Will major labels ever figure out the equation of rights management versus free exposure?
We’ve touched on mashups before, but hadn’t realized how deeply they’d been cross-infected with mainstream pop culture, and hadn’t considered the daunting task they bring to record labels operating with a Jurassic attitude toward media distribution and rights management. First of all, let’s look at an example of how not to do a mashup, and then take a look at an example of why issuing takedowns to mashup artists is probably not all that productive. So how not to do a mashup? Fox TV’s Glee “got hip” and jumped on the mashup train by taking the Police song “Don’t Stand So Close to Me” and Gary Puckett’s “Young Girl”, and having one of the stars of the show sing them as a mashup. The result was predictably horrifying. The problem? The music was obviously licensed, played by studio session players, and badly dubbed over by the actor. The net result is comparable to watching your friend who majored in drama but ended up being an MBA singing “Halo” at karaoke night. If anyone should get sued in the world of mashups, it’s the producers of Glee. On the other end of the spectrum, we have situations where a label like EMI issues a takedown when the repurposing of their property would probably do them more benefit than harm. The piece just linked to explains why EMI issued a takedown for NirGaga, the Lady Gaga Vs. Nirvana mashup. What’s wrong with that scenario? For me, the mashup made me remember Nirvana, who I hadn’t thought of in ages, and exposed me to Lady Gaga, who I would otherwise not go out of my way to listen to. In either case, it’s doubtful that the free distribution of the mashup would dent EMI’s profits, and in spite of EMI’s takedown, the video and song remain “in the wild”, and fairly easy to find, as evident with the YouTube link above. Another example of reaching a new and unlikely end-user (i.e.: me) is a series of mashups of Girls Aloud, the British reality TV superstar girl band that’s made millions and that I’d bet a million that – like me – you’ve never heard of before. Below are examples of Girls Aloud and a few other mashups (Devo vs Souljaboy, Lady Gaga vs Eurythmics) that – at least to my ears – make the unlistenable fairly listenable. I doubt major media companies will ever get this property management vs exposure equation, and will continue throwing the baby out with the bath water until they’re bankrupt. If you want a quick roundup of some of last year’s best mashups, check out CultureBully’s list, or Best of Bootie 2009.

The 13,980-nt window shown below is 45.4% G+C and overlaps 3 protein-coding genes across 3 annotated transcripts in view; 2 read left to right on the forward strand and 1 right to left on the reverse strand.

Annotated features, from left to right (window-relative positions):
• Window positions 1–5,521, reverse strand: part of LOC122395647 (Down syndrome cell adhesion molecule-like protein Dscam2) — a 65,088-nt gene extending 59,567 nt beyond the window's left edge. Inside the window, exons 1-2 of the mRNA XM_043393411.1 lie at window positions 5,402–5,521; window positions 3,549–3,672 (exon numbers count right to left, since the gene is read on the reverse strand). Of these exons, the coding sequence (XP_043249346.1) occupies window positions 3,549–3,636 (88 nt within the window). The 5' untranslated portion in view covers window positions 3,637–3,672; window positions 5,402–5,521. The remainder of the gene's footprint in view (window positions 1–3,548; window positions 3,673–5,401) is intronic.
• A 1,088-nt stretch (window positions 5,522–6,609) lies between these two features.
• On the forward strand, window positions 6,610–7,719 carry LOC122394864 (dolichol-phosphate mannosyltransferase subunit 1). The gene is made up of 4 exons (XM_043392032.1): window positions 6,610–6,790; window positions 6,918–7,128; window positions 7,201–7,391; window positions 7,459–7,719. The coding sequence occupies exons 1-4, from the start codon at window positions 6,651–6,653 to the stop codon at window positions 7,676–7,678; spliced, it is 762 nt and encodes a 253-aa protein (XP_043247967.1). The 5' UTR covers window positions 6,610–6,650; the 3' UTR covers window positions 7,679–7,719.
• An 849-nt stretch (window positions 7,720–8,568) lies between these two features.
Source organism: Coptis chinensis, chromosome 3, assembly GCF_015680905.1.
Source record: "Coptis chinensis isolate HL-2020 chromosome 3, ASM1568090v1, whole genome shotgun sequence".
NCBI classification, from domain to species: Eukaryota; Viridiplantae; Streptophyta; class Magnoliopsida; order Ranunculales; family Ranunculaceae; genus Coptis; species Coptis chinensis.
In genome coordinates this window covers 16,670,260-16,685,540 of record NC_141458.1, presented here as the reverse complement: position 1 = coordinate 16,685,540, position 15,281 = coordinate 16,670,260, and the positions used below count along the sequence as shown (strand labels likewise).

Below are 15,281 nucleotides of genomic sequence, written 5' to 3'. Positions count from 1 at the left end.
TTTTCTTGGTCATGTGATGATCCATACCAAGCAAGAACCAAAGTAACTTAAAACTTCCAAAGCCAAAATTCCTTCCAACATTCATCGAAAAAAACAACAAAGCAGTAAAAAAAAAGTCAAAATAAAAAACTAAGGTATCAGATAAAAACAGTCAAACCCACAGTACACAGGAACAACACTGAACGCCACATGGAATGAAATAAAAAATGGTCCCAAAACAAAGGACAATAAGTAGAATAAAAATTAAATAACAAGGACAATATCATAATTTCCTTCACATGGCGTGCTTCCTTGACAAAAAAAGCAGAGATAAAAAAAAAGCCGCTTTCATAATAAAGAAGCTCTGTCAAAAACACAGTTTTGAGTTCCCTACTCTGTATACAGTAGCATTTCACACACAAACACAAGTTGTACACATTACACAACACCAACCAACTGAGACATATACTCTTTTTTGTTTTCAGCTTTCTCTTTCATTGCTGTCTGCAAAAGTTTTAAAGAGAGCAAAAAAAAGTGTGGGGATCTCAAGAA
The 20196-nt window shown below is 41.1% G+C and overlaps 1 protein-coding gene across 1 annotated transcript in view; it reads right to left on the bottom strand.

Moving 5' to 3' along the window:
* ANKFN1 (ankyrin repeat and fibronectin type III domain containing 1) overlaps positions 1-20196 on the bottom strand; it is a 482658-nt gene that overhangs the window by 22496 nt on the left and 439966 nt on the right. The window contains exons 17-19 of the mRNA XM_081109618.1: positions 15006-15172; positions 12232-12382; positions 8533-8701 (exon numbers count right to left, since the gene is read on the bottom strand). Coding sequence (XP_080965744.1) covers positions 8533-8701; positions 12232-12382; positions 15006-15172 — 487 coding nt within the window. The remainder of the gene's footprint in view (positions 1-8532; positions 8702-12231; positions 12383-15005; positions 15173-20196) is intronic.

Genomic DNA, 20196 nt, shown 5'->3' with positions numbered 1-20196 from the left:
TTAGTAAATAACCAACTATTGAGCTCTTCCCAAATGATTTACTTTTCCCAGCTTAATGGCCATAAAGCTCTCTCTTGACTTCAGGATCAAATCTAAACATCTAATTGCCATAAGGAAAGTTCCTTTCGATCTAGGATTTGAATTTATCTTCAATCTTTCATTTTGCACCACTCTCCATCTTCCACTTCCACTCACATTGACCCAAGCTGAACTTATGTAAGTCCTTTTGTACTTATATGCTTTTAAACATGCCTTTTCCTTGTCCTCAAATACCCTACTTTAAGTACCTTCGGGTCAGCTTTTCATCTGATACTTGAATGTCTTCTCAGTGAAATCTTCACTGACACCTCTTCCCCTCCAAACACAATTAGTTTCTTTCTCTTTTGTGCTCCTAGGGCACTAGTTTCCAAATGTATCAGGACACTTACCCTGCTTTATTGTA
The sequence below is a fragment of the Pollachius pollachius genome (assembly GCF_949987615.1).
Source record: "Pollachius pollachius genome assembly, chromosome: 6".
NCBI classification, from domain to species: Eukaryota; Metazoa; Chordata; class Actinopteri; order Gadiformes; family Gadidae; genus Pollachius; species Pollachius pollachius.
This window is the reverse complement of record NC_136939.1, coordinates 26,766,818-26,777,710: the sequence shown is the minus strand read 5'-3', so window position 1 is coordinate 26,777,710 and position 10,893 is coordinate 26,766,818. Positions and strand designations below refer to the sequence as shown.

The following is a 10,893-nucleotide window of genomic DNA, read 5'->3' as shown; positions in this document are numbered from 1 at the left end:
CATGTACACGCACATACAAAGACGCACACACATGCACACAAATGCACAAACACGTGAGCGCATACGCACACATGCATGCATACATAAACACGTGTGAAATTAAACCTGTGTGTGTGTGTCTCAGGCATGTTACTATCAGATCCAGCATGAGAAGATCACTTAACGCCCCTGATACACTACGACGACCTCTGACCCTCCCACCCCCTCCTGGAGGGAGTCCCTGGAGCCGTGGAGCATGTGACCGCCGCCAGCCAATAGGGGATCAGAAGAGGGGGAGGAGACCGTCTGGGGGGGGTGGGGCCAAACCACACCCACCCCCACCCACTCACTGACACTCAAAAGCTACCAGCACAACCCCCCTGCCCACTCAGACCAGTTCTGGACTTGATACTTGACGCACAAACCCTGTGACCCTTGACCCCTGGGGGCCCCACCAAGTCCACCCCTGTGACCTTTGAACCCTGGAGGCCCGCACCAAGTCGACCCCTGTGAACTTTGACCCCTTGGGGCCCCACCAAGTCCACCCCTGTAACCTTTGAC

Girls Aloud’s “Long Hot Summer” and Beastie Boys “Body Movin’” are both arguably fairly weak on their own, but the mashup actually kind of rocks.
I enjoyed Devo’s “Whip It” in its day, but certainly never think of listening to it now. And Soulja Boy’s “Tell`em Crank That” isn’t likely to find its way on to my play list, but mash them up, and you have an altogether new experience. A sort of “gangstas smokin’ hillbilly crank” experience, to be specific.
Somehow Eurythmics’ “Sweet Dreams” rescues Lady Gaga’s “Let’s Dance” from its feeble slapback-echo-driven 1986-ness by mixing it with some over-sequenced 1982-ness.
Reality meets reality: Kelly Clarkson’s “Walk Away” mashed with Girls Aloud’s “Love Machine” has a synergistic effect that works better than either tune on their own.
The one that EMI cease-and-desisted: Lady Gaga Vs. Nirvana (NirGaga)